The Labor Presence at D2KLA
by Sarah Bania-Dobyns
On Sunday, August 13, 2000, members of the AFL-CIO and so-called "labor delegates" met at the Wilshire Hotel downtown Los Angeles to re-affirm their support for Gore and his party. With the exception of John Sweeney, president of the AFL-CIO, all the speakers were congressional representatives speaking on behalf of the labor movement. Meanwhile, members of the Screen Actors Guild, AFSCME, and AFTRA, as well as several other unions, made the seemingly captive audience. The slogan of the day was "When Working Families Vote, Working Families Win."
Sunday's event was a typical top-down view of the labor movement. Labor is seen as the backbone of the Democratic Party, the single most important constituency the party has. It gives the Democrats an identity the Republicans cannot assume: they are, they claim, the party of working people. But people forget that Democrats also claim to appeal to many more constituencies, including the very wealthy, so that they are not the party of working people.
At events such as this one, neither labor leaders nor congressional representatives ever speak about those workers who are not unionized. Somehow, the phrase "living wage" has made it into their campaign vocabulary but "right to organize" has not. Nor has the plight of undocumented workers become a legitimate issue of debate within the mainstream labor movement, meaning both elite events with party officials and within the unions themselves.
Two days later, on August 15, SEIU members marched to show their support for Gore as well as express their discontent with the lack of a living wage. The Democrats, organizers and union activists alike agreed, had to see the wage gap was widening and know that this was not acceptable. To concretely show the Democrats they wouldn't stand for these conditions any longer, SEIU members passed a strike authorization vote that same evening.
The SEIU rally was encouraging because it was a step in the right direction for working people. The affirmative vote on the strike authorization vote shows that these SEIU members, at least, have some stability in their union that makes them feel secure enough to challenge their bosses. But simultaneously, it was a step back for working class solidarity in L.A. As usual, the SEIU members took the traditional stance of endorsing the Democratic Party out of fear of losing what little they do have. To strike, for them, is radical and enough of a risk. They may have the stability in their union to strike, but fear that if they do not support the Democrats, the Republicans could win, and then they could very well lose their union.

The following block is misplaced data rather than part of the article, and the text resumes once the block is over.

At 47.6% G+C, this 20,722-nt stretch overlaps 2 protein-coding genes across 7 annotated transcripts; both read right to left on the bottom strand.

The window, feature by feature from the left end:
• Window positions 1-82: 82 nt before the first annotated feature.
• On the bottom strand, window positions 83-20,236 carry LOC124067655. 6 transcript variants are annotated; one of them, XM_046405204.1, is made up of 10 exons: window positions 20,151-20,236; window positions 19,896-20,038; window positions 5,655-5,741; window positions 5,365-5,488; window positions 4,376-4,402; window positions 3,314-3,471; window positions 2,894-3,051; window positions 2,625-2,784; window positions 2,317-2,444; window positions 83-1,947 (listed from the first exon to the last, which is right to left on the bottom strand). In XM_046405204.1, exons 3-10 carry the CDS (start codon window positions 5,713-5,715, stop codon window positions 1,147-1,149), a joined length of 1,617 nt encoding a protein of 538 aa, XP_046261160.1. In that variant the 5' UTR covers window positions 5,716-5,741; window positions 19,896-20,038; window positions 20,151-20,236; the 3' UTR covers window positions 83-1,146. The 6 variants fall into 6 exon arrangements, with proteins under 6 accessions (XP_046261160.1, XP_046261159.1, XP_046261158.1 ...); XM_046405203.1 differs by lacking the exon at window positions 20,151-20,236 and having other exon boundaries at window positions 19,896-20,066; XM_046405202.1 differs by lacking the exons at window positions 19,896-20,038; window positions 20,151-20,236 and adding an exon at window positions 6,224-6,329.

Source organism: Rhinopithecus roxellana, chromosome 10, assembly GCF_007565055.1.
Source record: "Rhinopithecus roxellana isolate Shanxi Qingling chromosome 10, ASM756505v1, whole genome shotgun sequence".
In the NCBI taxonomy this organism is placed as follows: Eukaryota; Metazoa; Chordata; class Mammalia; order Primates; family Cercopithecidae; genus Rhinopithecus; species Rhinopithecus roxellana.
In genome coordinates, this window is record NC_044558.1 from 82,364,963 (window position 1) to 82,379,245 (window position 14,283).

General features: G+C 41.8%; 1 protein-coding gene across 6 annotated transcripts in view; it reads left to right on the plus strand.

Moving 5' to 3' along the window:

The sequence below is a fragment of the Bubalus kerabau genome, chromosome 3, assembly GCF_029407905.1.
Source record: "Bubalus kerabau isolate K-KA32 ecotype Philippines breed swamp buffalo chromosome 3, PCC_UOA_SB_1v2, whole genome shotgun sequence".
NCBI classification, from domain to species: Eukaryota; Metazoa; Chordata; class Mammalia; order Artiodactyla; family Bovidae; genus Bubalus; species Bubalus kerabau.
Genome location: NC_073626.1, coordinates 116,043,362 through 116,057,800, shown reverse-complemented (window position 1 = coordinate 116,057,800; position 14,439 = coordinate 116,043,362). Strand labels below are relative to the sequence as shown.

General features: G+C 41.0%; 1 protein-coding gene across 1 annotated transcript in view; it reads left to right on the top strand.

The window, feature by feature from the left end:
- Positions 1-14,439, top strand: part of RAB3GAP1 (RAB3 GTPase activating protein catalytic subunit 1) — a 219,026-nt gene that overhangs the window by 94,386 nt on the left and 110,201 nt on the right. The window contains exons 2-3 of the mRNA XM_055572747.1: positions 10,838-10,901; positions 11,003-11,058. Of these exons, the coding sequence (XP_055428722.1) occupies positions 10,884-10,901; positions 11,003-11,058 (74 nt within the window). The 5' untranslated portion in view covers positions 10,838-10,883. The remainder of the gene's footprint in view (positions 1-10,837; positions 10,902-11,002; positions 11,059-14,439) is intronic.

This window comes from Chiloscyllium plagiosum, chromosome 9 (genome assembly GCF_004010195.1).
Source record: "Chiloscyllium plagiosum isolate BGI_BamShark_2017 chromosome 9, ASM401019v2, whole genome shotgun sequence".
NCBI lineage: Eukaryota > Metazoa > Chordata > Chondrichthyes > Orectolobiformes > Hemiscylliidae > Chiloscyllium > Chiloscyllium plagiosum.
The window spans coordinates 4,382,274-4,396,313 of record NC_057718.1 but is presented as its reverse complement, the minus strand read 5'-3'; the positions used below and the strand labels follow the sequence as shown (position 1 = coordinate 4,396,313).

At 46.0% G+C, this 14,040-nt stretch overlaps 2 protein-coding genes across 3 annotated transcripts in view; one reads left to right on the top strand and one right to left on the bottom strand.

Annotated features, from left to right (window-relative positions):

Yet, not far from the Staples Center where the highly choreographed, though spirited and fiercely supportive of a living wage, SEIU rally took place, is a neighborhood of sweatshops and undocumented workers. This was where the anti-sweatshops, pro-immigrant rally and march took place on Thursday, August 17.
Here were the real risk-takers. These are the people who march in the streets because their lives are at stake, and who put their lives at risk as they do so. Their march was the real sign of a changing labor movement, more than SEIU's strike or the Democrats' appropriation of the term "living wage." To lead a march from their area, where almost everyone speaks Spanish, through the streets of downtown L.A., was a step towards legitimizing the issues of undocumented workers and sweatshop laborers because it brought them out in the open.
Nonetheless, the SEIU rally and the Democrats' changing language are not to be discounted. While they are certainly not a major success for the labor movement as a whole as a march of undocumented workers is, they do represent a labor consciousness that is gradually coming to the forefront of the new movement against corporate globalization.
This labor consciousness is apparent in the movement not only because of the numerous labor events this past week around the DNC, but also in the openness to labor issues in all D2K events. Many events acknowledged the centrality of labor to their own struggles, including the Women's March and the Queers and Allies March. Others, like the Bus Riders Union march and the anti-police brutality march, were clearly issues of concern to working-class people. These events showed that the labor movement could gain from branching out from the traditional strike for higher wages and include in its demands the need to do away with police brutality, as well as many other issues workers have a stake in.
Even with the clear labor consciousness of D2KLA organizers, and the welcome activists would give to an alliance with the labor movement, the coalition between the two is far from cohesive. This surely has something to do with the lack of a democratic, unified labor movement. Not every worker has access to unions, and certainly not every worker is a U.S. citizen with the right to vote. What stake, then, do they have in Democratic Party, which has allowed them to remain illegal aliens, to not have a viable place in the AFL-CIO, that supposedly represents all working people?
Activists in the new movement realize that labor is necessary if we are to ultimately succeed. In L.A., there was undoubtedly an increase in community-labor-activist solidarity. But it is only the first step towards reaching out to our fragmented communities to build a tight-knit social movement no one splinter.